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Facade program winners plan to improve their business.local news

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Winners of the Niagara County Facade Program have a plan for how to improve their business. The Facade program was launched by the county earlier this year with the goal of providing funding for local businesses to improve their buildings.

The program page on the Niagara County Industrial Development Authority website explains that the Façade program will help revitalize small businesses emerging from the Covid pandemic and help attract more investment to the area. increase. Countywide, 173 local businesses have been approved for the award. This can be up to $50,000 as a dollar-for-dollar match for what the company plans to invest in its own project.

One of the companies that received the certificate was Lockport’s Palace Theater. The palace’s director of marketing and communications, Lizzie Schlatz, said the theater has received $7,300 to help pay for the new front awning.

“Our shades have definitely seen better days and definitely need replacing,” says Schratz. “We are optimistic that beautifying the exterior of the building will improve the experience for our patrons when they visit us and help promote the downtown corridor where we are fortunate enough to live.”

The county is expected to match what the palace has already paid, bringing the total cost of the project to $14,600.

“We really appreciate the support the county has given us with this program,” Schratz said. “They were very helpful with the process and I really appreciate the help they provided.”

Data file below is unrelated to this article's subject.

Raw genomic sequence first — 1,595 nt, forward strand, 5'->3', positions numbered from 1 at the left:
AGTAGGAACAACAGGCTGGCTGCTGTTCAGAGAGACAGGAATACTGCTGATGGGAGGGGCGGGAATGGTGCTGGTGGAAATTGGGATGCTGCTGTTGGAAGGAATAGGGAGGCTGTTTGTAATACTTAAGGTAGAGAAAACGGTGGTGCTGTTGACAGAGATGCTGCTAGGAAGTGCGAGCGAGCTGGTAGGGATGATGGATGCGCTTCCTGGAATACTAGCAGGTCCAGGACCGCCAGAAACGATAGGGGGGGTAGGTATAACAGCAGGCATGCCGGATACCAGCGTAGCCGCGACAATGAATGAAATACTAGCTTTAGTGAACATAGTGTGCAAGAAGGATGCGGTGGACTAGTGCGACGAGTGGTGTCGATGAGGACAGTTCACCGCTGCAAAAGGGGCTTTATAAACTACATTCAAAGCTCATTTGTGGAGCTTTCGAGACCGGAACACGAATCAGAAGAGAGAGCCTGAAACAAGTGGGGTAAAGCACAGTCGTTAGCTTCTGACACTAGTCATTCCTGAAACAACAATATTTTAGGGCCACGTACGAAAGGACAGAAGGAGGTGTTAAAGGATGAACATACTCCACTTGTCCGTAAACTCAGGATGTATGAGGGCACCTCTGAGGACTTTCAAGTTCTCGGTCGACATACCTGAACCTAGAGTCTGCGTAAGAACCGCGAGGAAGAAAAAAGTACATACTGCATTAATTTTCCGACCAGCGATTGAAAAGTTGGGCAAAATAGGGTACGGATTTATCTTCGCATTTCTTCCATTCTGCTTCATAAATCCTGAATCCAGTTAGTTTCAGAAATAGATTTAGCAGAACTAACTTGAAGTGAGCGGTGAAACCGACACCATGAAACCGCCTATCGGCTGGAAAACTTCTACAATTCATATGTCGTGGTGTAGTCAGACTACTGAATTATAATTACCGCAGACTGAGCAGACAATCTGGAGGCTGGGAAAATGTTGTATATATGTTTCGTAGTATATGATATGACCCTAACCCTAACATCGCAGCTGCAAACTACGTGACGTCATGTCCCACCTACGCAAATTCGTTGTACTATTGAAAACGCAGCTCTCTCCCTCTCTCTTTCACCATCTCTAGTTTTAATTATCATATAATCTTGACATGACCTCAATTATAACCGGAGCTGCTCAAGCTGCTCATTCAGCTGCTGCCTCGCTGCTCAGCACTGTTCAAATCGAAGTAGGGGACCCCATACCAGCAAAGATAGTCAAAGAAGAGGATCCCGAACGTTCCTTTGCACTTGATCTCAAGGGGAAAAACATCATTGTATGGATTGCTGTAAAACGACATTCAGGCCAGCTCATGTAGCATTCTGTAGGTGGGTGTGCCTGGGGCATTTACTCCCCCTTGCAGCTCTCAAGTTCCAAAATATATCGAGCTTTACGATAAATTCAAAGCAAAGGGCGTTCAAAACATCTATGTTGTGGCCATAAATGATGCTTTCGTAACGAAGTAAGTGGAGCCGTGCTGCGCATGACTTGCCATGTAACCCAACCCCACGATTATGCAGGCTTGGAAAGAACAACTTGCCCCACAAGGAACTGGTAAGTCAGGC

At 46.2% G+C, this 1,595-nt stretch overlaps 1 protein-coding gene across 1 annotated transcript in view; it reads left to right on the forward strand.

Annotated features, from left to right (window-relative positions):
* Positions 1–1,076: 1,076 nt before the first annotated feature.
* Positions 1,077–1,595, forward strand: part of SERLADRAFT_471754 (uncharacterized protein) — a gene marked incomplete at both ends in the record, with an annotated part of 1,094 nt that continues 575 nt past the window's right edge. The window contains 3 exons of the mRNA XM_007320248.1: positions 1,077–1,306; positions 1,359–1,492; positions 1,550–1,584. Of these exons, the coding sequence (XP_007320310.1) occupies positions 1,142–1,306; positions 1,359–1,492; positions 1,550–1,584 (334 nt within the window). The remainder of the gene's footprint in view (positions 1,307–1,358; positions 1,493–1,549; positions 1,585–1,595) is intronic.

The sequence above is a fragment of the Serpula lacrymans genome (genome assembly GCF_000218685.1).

Robert Wendler, owner of Barker Truck Accessories, said he received up to $28,000 to maintain his building. Wendler said his building is already more than a century old, demonstrating he’s one of the facade program’s initiatives to preserve historic buildings. Projects he’s looking to fund to accomplish include showroom and window renovations, new signage installation, roof and gutter maintenance, driveway resurfacing, and site fence installation.

“The 100-plus-year-old building is starting to show its age,” says Wendler. “As with most of his 100+ year old buildings, it needs a bit of his TLC.”

In Olcott, Covey’s Cove owner Michael Rann said the county will issue a refund once the renovations are complete. He expects the necessary work to be done in the fall and could cost about $35,000. He wants to install a pergola on the restaurant’s patio, replace the staircase, install new windows, doors and lighting, and make the entire building more energy efficient.

“It’s all little things, but it really adds up,” he said.

Halls Apple Farm’s Bob Hall, who also received a certificate, said he hopes to use the funds from the program to help pay for a new roof for the barn.

The $5.2 million allocated to this program by Niagara County comes from funding from the American Rescue Plan Act. The county originally designated him $3 million for the program, but due to growing interest, he added an additional $2.2 million. The application period for the program closed for him in May, and NCIDA’s website states that all funding has been designated.